What causes the dreaded DOMS and what you can do to prevent it

female runner foam rolling to ease doms
What causes DOMS?Getty

Imagine going to the gym for the first time or after an extended break. Following a good warm-up you go to the squat rack, load up the bar and crack on. ‘This doesn’t feel too bad,’ you think. You complete your workout and head home with the afterglow of feeling fitter than you thought you were. That night, you dream of PBs to come. The next morning, you get ready to spring from your bed with your new-found strength, but your legs creak and your hamstrings feel like a collection of old rubber bands. Welcome to delayed onset muscle soreness (DOMS). Whether it’s from the gym or running on roads or trails, most runners will have experienced DOMS at some point – but what’s actually going on and is it something to be concerned about?

What is DOMS?

It’s a term used for the stiffness and discomfort you experience sometime after completing exercise; it’s generally felt between 24 and 72 hours after the offending session.

When we exercise, we create micro-trauma in our muscles. This might sound like something to avoid, but it’s actually a necessary part of training. Also known as myofibril tearing, this micro-level damage triggers your body to go into repair mode using its natural inflammatory response. With adequate recovery, this helps you to become stronger.

DOMS is likely to occur when you introduce something new to your training regime or push beyond your current training limits. If you’re a marathon runner, think back to your first one. Descending the stairs the day after the race was an enormous challenge. This is because you had run further and at a higher intensity on race day than you had in your months of training.

What causes DOMS?

Delayed onset muscle soreness is more likely to develop and is particularly uncomfortable after a running session or a race with lots of fast downhill running. This is because running descents involves an increase in what is known as eccentric muscle contractions. Imagine yourself doing a chin-up. If your body is hanging from the bar, you squeeze the muscles in your arms, shoulders and back to pull your body up – this is known as a concentric contraction. In this type of contraction, a protein in your muscles called myosin binds to another protein called actin and drags it to shorten muscle fibres.

Now imagine you start at the top: your muscles are already contracted and your chin is at the bar. Now you lower yourself slowly down to the hanging position. This is know as an eccentric contraction. For this movement, your actin and myosin proteins start to pull apart as a stretch takes place in the muscle.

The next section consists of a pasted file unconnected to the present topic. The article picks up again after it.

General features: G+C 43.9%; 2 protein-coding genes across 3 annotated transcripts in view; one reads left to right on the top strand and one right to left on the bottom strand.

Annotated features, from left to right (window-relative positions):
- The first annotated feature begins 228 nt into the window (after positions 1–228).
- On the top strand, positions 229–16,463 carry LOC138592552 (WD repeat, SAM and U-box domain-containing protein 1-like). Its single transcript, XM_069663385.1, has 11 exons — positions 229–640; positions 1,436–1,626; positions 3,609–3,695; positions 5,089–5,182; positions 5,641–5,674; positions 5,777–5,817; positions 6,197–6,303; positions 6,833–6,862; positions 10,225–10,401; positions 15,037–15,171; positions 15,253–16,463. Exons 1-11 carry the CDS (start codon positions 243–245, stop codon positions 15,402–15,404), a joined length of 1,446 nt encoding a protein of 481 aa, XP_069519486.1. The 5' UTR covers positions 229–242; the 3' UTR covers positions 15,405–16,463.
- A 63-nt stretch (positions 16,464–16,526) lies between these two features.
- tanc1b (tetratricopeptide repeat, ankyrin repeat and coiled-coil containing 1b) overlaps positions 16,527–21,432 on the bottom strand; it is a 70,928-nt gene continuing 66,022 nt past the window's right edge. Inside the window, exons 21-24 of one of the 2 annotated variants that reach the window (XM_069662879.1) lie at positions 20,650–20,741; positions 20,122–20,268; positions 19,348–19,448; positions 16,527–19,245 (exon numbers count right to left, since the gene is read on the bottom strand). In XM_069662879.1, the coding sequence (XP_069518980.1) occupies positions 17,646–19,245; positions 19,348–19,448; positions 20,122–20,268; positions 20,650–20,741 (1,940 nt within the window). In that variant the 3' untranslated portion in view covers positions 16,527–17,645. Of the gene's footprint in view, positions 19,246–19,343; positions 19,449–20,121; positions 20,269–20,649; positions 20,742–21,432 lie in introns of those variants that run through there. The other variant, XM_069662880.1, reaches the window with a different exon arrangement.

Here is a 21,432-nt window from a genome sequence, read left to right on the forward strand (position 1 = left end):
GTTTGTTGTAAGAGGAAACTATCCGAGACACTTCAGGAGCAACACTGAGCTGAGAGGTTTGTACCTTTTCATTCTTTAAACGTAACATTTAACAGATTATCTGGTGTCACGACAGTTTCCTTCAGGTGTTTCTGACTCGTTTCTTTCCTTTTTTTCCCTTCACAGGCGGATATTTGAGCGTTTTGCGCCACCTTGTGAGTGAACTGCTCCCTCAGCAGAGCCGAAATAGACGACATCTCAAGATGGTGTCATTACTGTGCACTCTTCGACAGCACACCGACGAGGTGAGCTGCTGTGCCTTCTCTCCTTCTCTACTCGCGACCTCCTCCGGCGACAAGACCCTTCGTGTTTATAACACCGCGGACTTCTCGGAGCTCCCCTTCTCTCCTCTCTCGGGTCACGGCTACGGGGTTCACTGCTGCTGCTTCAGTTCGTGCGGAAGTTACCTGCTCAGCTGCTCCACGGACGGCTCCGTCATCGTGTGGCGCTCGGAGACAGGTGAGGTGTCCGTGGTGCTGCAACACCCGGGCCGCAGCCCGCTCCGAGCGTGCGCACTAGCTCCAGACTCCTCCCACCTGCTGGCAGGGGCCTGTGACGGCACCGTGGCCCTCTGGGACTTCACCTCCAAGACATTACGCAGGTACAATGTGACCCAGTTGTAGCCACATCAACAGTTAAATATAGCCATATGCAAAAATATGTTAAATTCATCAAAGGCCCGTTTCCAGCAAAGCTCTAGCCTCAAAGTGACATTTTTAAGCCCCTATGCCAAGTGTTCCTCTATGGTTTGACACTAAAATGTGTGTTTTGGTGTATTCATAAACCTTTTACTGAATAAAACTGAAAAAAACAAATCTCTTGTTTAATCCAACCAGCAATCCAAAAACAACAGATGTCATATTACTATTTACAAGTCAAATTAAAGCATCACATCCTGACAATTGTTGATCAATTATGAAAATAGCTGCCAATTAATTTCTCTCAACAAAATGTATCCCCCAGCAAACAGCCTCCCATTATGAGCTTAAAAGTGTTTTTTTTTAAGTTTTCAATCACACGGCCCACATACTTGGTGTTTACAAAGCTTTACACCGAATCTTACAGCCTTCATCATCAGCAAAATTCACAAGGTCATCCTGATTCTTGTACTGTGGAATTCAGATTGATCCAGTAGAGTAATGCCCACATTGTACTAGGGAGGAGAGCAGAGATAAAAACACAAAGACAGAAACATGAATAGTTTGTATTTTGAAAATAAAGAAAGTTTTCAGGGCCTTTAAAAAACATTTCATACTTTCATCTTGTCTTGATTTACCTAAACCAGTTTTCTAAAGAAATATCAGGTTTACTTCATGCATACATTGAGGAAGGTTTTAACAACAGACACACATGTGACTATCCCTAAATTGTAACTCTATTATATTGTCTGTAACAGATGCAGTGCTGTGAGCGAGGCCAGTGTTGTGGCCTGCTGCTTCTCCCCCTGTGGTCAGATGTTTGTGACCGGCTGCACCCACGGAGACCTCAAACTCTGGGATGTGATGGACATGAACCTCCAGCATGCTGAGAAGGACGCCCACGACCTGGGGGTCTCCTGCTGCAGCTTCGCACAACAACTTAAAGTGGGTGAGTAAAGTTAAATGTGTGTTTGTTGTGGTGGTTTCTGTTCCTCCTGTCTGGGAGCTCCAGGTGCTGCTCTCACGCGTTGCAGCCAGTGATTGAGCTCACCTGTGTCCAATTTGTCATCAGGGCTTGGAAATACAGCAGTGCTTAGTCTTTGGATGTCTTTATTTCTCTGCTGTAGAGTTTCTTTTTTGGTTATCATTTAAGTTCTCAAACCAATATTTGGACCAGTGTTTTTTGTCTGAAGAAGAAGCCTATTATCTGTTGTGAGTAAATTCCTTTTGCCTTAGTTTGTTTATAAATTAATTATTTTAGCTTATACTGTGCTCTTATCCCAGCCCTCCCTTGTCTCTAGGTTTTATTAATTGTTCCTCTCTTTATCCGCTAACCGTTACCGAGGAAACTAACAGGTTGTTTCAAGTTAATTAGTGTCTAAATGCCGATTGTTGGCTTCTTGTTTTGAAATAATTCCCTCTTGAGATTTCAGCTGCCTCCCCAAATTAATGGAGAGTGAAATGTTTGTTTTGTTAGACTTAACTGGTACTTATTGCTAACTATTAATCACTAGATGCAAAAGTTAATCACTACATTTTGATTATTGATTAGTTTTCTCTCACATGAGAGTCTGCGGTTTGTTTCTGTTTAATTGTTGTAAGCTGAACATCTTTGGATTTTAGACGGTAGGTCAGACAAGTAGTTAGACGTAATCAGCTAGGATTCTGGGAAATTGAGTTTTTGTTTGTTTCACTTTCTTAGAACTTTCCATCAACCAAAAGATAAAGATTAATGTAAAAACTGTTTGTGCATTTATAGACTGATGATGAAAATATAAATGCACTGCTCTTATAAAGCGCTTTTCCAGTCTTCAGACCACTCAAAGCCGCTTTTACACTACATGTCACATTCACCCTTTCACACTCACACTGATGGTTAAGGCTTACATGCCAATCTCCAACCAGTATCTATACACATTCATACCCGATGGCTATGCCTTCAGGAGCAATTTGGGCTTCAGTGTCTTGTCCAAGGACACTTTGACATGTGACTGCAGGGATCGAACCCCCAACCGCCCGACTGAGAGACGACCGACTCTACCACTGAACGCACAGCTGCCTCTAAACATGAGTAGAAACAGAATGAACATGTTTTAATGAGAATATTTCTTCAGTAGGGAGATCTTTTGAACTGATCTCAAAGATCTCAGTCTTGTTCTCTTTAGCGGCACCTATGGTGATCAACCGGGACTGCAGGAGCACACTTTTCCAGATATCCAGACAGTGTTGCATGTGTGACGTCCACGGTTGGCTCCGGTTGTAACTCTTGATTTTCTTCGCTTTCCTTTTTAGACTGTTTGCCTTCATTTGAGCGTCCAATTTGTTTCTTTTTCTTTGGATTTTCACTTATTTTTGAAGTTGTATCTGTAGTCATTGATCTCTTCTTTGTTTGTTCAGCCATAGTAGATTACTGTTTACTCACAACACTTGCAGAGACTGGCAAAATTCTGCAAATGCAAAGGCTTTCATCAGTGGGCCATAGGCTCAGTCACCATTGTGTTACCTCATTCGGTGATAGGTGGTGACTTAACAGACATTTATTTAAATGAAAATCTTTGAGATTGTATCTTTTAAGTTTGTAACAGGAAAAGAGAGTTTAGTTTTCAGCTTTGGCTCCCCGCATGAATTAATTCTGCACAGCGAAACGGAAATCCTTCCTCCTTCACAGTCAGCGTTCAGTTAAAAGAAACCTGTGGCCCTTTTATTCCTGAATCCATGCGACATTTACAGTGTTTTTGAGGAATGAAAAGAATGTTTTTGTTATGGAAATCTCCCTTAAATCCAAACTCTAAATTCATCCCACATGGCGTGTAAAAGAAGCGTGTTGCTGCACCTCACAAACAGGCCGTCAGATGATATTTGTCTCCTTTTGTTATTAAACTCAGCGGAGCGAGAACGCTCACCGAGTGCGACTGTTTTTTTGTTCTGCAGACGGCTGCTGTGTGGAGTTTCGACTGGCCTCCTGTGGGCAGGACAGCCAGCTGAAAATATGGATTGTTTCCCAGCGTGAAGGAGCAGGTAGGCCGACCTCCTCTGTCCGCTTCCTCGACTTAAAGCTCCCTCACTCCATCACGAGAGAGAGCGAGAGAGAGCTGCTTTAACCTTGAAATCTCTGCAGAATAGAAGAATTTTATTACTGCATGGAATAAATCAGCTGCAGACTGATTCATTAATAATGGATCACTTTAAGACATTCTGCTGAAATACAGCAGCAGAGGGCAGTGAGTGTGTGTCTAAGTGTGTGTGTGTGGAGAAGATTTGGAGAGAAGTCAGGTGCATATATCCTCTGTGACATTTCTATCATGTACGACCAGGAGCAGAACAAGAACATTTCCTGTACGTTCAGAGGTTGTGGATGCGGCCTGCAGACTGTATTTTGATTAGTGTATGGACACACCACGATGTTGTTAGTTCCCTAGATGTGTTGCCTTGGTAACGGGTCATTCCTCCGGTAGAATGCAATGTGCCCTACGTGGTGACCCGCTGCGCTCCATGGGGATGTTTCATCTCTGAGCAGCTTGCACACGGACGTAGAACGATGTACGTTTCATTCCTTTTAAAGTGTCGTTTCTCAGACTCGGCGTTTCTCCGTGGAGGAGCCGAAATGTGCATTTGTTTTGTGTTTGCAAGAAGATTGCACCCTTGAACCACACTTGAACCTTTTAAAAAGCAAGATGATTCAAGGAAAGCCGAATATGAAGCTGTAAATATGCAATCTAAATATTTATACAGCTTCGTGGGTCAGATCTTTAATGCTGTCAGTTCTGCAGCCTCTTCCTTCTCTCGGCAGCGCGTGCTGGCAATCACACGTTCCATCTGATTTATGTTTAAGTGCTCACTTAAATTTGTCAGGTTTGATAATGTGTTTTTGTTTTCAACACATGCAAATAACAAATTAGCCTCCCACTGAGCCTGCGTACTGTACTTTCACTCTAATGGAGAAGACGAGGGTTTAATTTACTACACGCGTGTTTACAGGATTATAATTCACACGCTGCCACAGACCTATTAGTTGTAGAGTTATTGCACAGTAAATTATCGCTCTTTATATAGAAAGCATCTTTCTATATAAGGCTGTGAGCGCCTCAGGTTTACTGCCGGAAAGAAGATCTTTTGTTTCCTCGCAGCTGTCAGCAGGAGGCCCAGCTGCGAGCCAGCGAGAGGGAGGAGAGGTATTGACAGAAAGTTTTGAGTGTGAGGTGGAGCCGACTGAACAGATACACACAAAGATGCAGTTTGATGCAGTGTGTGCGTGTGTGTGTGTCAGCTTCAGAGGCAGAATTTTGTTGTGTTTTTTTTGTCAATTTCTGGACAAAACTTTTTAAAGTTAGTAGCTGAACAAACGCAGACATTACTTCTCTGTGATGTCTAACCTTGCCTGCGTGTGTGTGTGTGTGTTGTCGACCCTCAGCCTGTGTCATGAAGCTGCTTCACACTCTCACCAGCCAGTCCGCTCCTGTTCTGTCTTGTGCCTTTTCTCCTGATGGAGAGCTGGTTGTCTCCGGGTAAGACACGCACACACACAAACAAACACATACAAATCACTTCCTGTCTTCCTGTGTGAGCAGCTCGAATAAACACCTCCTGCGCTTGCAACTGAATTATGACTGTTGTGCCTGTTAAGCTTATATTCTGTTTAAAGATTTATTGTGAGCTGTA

The myosin heads, which are attached to actin, cling on for as long as they can and if the contraction is strong enough, they will break off. It is thought this breaking of the myosin heads creates much of the micro-trauma and pain associated with DOMS.

You may have heard that DOMS is caused by an acclamation of lactate (or, the incorrect term, lactate acid) in our muscles. Not so. This is important because much of the marketing fluff surrounding products aimed at improving recovery often refers to the removal of waste products and lactate from the muscle. In fact, eccentric contractions generally require less energy and are so often associated with the production of less lactate. That aside, lactate will return to pre-exercise levels after 20 to 30 minutes anyway. So make sure you have your nonsense radar turned on when it comes to products or training methods that say they can reduce DOMS.

How to recognise DOMS

While the micro-damage linked to delayed onset muscle soreness is not the same as a traumatic muscle or tendon tear, it's important to remain aware of chronic increases in aches and pains and respond to them. Here is what DOMS is not:

Pain during running: Pain during a running session is something you need to respond to quickly. Stop running if you feel pain that is great than two or three on a scale of one to 10. Seek professional advice if it doesn't go away with rest and conservative treatment.

Sharp and highly localised pain: DOMS is quite recognisable as a generalised feeling of stiffness and soreness. A sudden or sharp onset of pain that may be highly localised and doesn't ease with movement is something that needs to be checked out by a medical professional.

Chronic pain: Feeling slightly heavy-legged the day after your gym work, long run, or faster running session is to be expected However, it's not normal to feel this way after all your harder efforts. You might need to place more focus on recovery or lower the intensity of your training.

How to ease DOMS

So you've pushed a bit harder, tried a new session or race and DOMS has kicked in: what do you do? There are various options for trying to ease some of the soreness.

Active recovery: Just stopping might not be the best option. However, expecting to get out of the door and run another fast or stead run while experiencing DOMS is not likely to end well. Consider a gentle walk, an easy spin on a bike or a swim as an impact-free way to increase your blood flow.

Rest and recover: If you're very sore, rest. Ultimately, the effects of DOMS are short-lived. Focus on getting good nutrition and sleep. And don't worry: you won't lose fitness if you need to stop training for two or three days.

Ride it out: You will see a great many suggestions for ways to reduce the pain of DOMS, from ice baths to ibuprofen. I suggest you steer clear of these options unless you have been advised otherwise by a medical professional. An inflammation cycle is important; it's part of how you get stronger, so using aids intended to reduce this might actually have a negative impact on your body.

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